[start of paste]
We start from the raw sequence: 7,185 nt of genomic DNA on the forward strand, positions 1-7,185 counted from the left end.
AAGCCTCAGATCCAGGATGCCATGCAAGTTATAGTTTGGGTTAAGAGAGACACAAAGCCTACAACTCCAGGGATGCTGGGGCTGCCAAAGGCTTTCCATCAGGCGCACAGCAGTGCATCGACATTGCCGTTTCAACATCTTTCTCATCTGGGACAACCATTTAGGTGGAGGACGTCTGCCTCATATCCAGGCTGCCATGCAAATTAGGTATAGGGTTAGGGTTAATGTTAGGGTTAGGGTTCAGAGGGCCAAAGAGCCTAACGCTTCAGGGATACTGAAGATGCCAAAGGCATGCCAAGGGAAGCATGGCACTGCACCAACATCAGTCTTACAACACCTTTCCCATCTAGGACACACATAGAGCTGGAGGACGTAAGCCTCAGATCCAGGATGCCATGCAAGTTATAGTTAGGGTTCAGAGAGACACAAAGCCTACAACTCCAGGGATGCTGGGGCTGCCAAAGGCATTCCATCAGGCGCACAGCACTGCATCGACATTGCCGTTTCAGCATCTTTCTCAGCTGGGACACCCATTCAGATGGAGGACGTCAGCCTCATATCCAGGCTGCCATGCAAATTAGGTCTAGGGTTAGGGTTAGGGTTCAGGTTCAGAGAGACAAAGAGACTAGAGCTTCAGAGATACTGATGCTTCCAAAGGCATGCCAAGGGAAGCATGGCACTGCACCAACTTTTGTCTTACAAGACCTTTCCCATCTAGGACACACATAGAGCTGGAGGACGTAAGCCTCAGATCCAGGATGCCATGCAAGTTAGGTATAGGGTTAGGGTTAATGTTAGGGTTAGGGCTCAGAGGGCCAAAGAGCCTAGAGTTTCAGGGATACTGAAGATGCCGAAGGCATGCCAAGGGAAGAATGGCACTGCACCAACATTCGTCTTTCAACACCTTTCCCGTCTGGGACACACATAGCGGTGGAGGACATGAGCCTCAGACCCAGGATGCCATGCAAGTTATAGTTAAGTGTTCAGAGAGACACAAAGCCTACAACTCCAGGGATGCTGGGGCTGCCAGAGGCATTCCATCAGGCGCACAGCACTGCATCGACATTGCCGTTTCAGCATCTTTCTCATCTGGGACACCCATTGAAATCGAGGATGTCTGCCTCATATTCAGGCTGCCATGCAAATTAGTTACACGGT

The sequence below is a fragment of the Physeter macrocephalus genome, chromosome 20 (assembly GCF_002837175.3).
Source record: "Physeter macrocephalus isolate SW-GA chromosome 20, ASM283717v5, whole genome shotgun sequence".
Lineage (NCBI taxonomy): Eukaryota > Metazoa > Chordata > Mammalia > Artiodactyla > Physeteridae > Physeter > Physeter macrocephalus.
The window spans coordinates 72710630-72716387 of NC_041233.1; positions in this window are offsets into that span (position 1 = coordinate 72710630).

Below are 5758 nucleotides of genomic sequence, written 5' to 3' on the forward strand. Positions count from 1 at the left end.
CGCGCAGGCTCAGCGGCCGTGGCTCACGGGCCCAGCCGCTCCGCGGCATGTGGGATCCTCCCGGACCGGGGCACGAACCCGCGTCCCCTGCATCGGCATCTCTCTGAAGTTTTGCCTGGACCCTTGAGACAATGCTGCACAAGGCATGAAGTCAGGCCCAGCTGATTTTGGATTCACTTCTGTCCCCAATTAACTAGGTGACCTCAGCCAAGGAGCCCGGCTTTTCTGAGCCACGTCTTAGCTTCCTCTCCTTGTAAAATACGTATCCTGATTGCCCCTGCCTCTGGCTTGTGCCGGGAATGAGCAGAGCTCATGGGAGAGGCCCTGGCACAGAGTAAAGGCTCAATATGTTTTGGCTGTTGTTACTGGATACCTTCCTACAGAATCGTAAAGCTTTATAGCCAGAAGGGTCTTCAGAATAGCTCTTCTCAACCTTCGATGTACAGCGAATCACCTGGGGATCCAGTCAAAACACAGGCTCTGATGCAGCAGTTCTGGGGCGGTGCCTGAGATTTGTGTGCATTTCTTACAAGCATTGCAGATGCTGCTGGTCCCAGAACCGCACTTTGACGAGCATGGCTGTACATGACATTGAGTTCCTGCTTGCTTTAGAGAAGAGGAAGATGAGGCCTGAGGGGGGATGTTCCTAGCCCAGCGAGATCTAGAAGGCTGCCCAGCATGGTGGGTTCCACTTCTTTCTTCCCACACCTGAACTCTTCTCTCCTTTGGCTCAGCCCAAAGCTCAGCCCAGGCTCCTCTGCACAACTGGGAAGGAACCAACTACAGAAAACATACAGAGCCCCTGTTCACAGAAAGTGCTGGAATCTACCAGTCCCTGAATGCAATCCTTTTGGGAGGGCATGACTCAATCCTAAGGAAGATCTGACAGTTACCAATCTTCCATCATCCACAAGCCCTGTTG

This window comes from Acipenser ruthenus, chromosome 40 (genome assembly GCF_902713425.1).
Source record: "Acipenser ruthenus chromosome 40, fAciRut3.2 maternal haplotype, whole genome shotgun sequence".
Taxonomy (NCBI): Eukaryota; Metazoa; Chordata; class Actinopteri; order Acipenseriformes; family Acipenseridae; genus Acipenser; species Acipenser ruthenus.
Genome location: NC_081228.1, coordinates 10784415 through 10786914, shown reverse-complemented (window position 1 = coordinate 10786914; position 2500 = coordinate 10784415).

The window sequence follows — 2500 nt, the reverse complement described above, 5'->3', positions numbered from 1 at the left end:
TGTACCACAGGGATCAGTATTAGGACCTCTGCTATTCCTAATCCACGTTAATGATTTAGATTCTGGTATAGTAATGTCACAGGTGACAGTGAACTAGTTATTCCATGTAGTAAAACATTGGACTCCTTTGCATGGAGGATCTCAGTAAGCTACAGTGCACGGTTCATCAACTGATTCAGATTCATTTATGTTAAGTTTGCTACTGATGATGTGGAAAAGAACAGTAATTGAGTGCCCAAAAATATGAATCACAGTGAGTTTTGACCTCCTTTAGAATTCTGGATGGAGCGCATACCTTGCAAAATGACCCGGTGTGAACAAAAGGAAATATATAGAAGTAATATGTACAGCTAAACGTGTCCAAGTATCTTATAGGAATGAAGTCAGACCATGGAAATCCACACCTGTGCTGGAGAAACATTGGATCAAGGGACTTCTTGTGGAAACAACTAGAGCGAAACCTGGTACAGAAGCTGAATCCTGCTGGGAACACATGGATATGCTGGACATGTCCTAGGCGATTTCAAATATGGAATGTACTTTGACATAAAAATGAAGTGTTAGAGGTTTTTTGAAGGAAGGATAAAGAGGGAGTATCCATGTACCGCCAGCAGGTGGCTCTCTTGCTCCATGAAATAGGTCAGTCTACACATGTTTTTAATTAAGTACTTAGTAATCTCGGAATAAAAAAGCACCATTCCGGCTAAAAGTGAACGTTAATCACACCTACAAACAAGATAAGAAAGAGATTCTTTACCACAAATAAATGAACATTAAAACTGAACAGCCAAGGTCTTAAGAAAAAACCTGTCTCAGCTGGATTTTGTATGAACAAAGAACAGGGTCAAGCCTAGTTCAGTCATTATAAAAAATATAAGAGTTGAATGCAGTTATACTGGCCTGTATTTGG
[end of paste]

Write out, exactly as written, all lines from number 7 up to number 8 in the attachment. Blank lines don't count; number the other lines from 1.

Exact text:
Below are 5758 nucleotides of genomic sequence, written 5' to 3' on the forward strand. Positions count from 1 at the left end.
CGCGCAGGCTCAGCGGCCGTGGCTCACGGGCCCAGCCGCTCCGCGGCATGTGGGATCCTCCCGGACCGGGGCACGAACCCGCGTCCCCTGCATCGGCATCTCTCTGAAGTTTTGCCTGGACCCTTGAGACAATGCTGCACAAGGCATGAAGTCAGGCCCAGCTGATTTTGGATTCACTTCTGTCCCCAATTAACTAGGTGACCTCAGCCAAGGAGCCCGGCTTTTCTGAGCCACGTCTTAGCTTCCTCTCCTTGTAAAATACGTATCCTGATTGCCCCTGCCTCTGGCTTGTGCCGGGAATGAGCAGAGCTCATGGGAGAGGCCCTGGCACAGAGTAAAGGCTCAATATGTTTTGGCTGTTGTTACTGGATACCTTCCTACAGAATCGTAAAGCTTTATAGCCAGAAGGGTCTTCAGAATAGCTCTTCTCAACCTTCGATGTACAGCGAATCACCTGGGGATCCAGTCAAAACACAGGCTCTGATGCAGCAGTTCTGGGGCGGTGCCTGAGATTTGTGTGCATTTCTTACAAGCATTGCAGATGCTGCTGGTCCCAGAACCGCACTTTGACGAGCATGGCTGTACATGACATTGAGTTCCTGCTTGCTTTAGAGAAGAGGAAGATGAGGCCTGAGGGGGGATGTTCCTAGCCCAGCGAGATCTAGAAGGCTGCCCAGCATGGTGGGTTCCACTTCTTTCTTCCCACACCTGAACTCTTCTCTCCTTTGGCTCAGCCCAAAGCTCAGCCCAGGCTCCTCTGCACAACTGGGAAGGAACCAACTACAGAAAACATACAGAGCCCCTGTTCACAGAAAGTGCTGGAATCTACCAGTCCCTGAATGCAATCCTTTTGGGAGGGCATGACTCAATCCTAAGGAAGATCTGACAGTTACCAATCTTCCATCATCCACAAGCCCTGTTG